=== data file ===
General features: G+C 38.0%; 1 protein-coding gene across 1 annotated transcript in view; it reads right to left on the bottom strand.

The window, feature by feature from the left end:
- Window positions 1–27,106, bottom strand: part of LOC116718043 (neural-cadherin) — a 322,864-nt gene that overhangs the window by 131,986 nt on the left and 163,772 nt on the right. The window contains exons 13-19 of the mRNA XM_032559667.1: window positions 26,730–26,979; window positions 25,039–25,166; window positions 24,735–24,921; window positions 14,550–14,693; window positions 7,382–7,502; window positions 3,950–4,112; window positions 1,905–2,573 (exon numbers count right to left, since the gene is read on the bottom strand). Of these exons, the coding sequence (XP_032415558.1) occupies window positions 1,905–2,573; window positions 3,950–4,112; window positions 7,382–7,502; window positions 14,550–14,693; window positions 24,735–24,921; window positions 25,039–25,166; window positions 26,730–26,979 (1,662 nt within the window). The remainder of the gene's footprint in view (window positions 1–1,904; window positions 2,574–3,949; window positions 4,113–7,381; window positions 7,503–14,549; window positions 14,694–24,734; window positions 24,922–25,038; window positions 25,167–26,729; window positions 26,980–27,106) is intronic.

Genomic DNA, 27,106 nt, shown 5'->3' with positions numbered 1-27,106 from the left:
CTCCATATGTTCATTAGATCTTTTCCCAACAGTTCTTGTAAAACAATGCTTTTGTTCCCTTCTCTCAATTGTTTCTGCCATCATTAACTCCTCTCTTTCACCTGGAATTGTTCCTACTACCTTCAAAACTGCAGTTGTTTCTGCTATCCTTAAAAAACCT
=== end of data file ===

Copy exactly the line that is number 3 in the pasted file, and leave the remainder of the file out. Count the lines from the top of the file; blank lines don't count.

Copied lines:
- Window positions 1–27,106, bottom strand: part of LOC116718043 (neural-cadherin) — a 322,864-nt gene that overhangs the window by 131,986 nt on the left and 163,772 nt on the right. The window contains exons 13-19 of the mRNA XM_032559667.1: window positions 26,730–26,979; window positions 25,039–25,166; window positions 24,735–24,921; window positions 14,550–14,693; window positions 7,382–7,502; window positions 3,950–4,112; window positions 1,905–2,573 (exon numbers count right to left, since the gene is read on the bottom strand). Of these exons, the coding sequence (XP_032415558.1) occupies window positions 1,905–2,573; window positions 3,950–4,112; window positions 7,382–7,502; window positions 14,550–14,693; window positions 24,735–24,921; window positions 25,039–25,166; window positions 26,730–26,979 (1,662 nt within the window). The remainder of the gene's footprint in view (window positions 1–1,904; window positions 2,574–3,949; window positions 4,113–7,381; window positions 7,503–14,549; window positions 14,694–24,734; window positions 24,922–25,038; window positions 25,167–26,729; window positions 26,980–27,106) is intronic.